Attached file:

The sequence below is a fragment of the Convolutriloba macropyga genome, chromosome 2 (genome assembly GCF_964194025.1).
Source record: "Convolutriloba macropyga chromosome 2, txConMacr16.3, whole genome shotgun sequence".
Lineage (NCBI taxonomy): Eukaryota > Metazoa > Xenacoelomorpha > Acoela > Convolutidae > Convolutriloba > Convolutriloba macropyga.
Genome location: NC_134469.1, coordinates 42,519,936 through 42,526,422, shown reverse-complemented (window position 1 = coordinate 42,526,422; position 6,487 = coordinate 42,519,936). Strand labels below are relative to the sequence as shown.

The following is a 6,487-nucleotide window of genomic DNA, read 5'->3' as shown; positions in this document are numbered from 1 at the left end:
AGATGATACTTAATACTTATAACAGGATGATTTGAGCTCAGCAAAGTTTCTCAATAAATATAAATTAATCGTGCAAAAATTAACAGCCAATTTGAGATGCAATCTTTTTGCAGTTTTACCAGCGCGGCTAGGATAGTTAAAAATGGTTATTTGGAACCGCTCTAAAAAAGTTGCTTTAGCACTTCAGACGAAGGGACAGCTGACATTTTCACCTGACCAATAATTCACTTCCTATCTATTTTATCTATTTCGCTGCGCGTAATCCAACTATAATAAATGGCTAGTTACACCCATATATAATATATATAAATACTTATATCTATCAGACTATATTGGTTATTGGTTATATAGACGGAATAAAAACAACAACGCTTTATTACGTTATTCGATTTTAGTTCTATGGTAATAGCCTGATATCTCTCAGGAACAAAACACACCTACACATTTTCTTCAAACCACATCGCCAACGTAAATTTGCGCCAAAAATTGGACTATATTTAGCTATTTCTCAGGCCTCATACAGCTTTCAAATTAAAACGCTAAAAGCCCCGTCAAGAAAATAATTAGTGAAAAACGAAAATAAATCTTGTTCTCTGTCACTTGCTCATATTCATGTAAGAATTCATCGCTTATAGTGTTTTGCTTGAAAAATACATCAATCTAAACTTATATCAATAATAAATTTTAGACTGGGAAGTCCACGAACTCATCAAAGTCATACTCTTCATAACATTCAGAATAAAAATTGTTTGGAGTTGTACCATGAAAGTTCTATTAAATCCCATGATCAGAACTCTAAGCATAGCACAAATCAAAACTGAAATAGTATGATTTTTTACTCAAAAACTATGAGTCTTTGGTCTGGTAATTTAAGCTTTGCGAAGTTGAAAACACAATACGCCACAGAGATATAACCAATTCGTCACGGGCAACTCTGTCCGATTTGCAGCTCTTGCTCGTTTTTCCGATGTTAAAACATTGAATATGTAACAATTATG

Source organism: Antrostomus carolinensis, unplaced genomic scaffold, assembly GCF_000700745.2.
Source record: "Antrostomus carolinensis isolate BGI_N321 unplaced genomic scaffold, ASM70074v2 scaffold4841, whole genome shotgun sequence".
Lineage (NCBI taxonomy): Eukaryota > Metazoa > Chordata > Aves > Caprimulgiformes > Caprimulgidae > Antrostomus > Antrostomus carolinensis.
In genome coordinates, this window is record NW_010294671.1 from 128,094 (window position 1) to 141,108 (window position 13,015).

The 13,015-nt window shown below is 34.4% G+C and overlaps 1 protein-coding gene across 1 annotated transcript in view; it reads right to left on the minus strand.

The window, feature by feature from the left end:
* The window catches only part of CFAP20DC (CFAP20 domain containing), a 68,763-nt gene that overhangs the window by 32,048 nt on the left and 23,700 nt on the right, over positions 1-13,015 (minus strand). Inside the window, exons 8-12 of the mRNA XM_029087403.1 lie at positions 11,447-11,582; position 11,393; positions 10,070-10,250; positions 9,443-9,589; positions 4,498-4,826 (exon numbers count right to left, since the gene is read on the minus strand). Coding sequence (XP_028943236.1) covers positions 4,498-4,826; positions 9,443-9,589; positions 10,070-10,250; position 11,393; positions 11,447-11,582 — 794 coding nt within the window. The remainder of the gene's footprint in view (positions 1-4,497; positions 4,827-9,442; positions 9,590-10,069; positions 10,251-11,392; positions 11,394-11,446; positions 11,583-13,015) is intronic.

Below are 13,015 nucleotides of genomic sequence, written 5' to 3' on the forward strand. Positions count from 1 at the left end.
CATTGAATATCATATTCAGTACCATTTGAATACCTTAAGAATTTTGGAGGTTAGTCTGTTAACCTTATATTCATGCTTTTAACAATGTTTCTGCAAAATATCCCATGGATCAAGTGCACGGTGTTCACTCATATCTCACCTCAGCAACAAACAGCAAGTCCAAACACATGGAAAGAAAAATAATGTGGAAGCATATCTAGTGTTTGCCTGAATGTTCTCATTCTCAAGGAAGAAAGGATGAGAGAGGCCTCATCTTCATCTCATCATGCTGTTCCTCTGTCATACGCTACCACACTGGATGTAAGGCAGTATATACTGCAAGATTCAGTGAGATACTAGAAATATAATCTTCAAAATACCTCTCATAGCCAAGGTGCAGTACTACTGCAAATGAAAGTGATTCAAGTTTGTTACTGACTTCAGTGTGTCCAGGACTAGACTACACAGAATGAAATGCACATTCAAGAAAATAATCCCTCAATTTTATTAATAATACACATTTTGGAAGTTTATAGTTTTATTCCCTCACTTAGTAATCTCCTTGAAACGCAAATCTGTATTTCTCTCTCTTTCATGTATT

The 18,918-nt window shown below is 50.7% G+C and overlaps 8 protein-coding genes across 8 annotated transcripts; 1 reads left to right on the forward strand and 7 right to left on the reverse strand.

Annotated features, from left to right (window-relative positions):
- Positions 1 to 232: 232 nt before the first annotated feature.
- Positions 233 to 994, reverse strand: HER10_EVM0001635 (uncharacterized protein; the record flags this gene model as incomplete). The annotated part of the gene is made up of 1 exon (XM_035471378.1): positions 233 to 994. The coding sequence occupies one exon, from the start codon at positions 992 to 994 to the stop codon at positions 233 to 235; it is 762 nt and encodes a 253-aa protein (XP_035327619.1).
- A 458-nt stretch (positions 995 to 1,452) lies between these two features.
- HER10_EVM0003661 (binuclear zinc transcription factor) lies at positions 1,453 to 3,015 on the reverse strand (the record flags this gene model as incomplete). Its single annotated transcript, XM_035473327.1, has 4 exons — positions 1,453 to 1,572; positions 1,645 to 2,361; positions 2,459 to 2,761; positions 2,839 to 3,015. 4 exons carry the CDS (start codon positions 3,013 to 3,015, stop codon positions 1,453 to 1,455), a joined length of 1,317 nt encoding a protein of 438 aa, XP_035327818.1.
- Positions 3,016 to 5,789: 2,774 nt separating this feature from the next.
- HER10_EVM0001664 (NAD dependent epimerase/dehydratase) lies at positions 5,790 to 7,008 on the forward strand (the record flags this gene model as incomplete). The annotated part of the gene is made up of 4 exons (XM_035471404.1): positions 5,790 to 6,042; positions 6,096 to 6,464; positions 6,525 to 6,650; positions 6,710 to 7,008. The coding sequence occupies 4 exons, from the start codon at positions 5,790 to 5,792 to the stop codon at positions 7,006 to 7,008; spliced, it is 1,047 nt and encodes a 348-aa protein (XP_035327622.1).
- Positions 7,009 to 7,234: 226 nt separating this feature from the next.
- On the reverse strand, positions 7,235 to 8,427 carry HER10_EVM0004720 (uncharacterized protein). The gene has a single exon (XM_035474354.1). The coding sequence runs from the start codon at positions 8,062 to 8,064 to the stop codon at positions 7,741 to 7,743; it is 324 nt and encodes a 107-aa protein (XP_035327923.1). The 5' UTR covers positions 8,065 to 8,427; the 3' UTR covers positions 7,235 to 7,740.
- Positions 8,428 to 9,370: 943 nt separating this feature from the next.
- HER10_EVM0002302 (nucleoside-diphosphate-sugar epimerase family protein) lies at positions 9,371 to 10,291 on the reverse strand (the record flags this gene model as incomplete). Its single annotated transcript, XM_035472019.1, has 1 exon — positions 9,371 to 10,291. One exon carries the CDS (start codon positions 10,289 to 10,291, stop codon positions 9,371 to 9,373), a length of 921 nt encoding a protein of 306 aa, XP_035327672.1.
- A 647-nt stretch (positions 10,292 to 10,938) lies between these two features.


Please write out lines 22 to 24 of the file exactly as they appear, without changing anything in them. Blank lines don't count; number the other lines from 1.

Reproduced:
- Positions 3,016 to 5,789: 2,774 nt separating this feature from the next.
- HER10_EVM0001664 (NAD dependent epimerase/dehydratase) lies at positions 5,790 to 7,008 on the forward strand (the record flags this gene model as incomplete). The annotated part of the gene is made up of 4 exons (XM_035471404.1): positions 5,790 to 6,042; positions 6,096 to 6,464; positions 6,525 to 6,650; positions 6,710 to 7,008. The coding sequence occupies 4 exons, from the start codon at positions 5,790 to 5,792 to the stop codon at positions 7,006 to 7,008; spliced, it is 1,047 nt and encodes a 348-aa protein (XP_035327622.1).
- Positions 7,009 to 7,234: 226 nt separating this feature from the next.